- YouTube has imposed a sweeping set of restrictions on far-right figure Tommy Robinson’s channel.
- The company has removed his content from search results, barred him from live streaming, and restricted his videos from having comments and likes, among other things.
- The move comes after several British MPs urged YouTube’s parent company, Google, to follow Facebook and Twitter’s lead and restrict Robinsons reach on its platform.
YouTube has placed a set of new restrictions on far-right figure Tommy Robinson to decrease the visibility of his channel and content.
The company is not banning him from the platform altogether, but according to a Buzzfeed News report, YouTube has removed Robinson’s video from search results and is prohibiting him from live streaming, something he did once or twice a week on his channel.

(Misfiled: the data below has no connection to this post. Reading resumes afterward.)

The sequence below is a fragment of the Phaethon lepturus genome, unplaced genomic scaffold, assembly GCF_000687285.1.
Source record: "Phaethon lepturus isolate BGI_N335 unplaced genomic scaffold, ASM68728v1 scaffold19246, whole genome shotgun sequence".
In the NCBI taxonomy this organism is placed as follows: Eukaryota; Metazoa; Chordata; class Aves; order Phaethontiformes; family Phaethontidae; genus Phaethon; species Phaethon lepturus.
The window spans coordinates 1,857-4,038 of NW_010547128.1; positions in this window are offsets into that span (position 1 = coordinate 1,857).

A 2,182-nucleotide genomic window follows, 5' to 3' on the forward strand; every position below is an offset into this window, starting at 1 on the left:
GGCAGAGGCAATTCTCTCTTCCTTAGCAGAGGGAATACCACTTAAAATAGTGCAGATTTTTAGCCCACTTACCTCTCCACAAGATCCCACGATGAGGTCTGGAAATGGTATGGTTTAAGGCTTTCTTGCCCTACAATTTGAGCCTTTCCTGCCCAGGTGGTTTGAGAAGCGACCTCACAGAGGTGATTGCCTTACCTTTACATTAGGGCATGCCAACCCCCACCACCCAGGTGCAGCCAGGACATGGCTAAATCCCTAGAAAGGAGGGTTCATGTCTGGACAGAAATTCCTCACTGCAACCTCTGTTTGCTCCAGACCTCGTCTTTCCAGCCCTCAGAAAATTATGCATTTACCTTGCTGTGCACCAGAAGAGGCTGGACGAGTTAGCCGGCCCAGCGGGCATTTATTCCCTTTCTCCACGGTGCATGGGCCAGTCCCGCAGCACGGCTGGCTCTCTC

Robinson’s content also won’t have suggested videos, likes, or comments and a black slate will appear before each one warning viewers that the material may be inappropriate or offensive.
“After consulting with third-party experts, we are applying a tougher treatment to Tommy Robinson’s channel in keeping with our policies on borderline content,” a YouTube spokesperson said.
Robinson, whose real name is Stephen Yaxley-Lennon, is one of the most high-profile far-right figures in the UK. He recently became the figurehead of the anti-immigration party UKIP, which eventually prompted former leader Nigel Farage to leave the party and denounce it as “obsessed with Islam.”